Trivia question for Sep-10-2011
Olivia and Carter got to see these guys up-close last year while they were down in Louisiana delivering the Animal Rescue Supplies they collected after the Gulf oil spill. They both fell in love with these gentle turtles and they enjoyed working with all the folks at the Marine Mammal and Sea Turtle Rescue Center in New Orleans. So here is Olivia’s trivia.
These are tough-shelled marine reptiles that graze on submarine meadows of sea grass. They undertake awesome journeys across oceans to mate off shores of traditional nesting islands.
As one of the first sea turtle species studied, much of what is known of sea turtle ecology comes from studies of these guys. The ecology of these turtles changes drastically with each stage of its life history. Newly emerged hatchlings are carnivorous, pelagic organisms, part of the open ocean mini-nekton. In contrast, immature juveniles and adults are commonly found in seagrass meadows closer inshore as herbivorous grazers.
So here are Olivia’s questions: Tell us what type of sea turtle this is and how it got it’s name? Also, on the beaches of South America, breeding turtles sometimes fall victim to a certain predator which flips them over and rips them apart. Tell us what predator does this?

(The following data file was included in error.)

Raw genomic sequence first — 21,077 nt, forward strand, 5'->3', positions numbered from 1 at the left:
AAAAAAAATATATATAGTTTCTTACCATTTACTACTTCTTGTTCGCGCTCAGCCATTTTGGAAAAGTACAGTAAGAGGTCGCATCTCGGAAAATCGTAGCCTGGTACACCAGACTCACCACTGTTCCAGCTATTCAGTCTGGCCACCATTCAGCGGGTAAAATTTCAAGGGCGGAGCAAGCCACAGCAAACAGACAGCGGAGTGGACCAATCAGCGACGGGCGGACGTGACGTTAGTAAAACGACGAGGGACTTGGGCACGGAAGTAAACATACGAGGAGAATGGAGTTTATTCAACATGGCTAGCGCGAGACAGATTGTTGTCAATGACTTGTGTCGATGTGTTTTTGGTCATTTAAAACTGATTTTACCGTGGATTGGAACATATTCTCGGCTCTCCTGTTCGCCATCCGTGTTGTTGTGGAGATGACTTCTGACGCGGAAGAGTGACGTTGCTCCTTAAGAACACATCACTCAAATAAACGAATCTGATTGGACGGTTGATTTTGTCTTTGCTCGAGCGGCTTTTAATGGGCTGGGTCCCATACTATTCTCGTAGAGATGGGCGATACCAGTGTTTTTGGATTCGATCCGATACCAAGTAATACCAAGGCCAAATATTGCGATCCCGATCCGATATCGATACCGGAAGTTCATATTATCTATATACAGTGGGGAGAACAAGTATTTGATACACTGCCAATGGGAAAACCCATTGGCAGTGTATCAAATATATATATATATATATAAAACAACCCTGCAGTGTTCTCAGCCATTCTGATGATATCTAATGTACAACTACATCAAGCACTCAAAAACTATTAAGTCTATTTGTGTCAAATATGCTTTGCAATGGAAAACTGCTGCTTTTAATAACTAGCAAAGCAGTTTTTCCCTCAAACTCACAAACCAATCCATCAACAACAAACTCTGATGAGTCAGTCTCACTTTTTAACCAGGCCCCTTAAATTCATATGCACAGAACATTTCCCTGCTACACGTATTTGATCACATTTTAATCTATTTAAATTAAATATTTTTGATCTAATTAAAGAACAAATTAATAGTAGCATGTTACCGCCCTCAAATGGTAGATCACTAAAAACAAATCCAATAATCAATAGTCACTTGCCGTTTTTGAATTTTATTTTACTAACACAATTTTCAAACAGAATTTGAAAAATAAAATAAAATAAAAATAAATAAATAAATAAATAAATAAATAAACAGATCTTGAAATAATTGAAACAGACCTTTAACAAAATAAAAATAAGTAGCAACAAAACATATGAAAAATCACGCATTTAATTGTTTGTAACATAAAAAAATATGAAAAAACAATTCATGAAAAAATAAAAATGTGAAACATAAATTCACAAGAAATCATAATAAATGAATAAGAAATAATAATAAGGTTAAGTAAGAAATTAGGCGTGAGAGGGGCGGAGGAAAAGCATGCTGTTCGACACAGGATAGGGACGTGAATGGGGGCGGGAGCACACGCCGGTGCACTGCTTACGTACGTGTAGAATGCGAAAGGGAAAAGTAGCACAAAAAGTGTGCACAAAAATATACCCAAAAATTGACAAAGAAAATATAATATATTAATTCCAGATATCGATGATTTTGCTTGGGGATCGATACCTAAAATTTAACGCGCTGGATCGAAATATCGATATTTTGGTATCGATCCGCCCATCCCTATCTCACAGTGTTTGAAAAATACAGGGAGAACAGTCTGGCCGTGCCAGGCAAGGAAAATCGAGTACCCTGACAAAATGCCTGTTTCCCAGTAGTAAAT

Good Luck 😉
Congratulations goes out to Jean Netherton for being the first to identify the type of turtle we featured and also to Tami Kannenberg for answering how these guys got their name and which predator stalks these turtles and is able to flip them over on their backs.
The sea turtle we featured is the Green Sea Turtle. The Green sea turtle or green turtle is a large sea turtle. Its range extends throughout tropical and subtropical seas around the world, with two distinct populations in the Atlantic and Pacific Oceans. Their common name derives from the usually green fat found beneath their carapace (upper shell).
On South American beaches, breeding turtles sometimes fall victim to Jaguars, which flip them over so they are able to rip them open. Here is more on these endangered sea turtles: Green Sea Turtle
Thanks for playing along 😉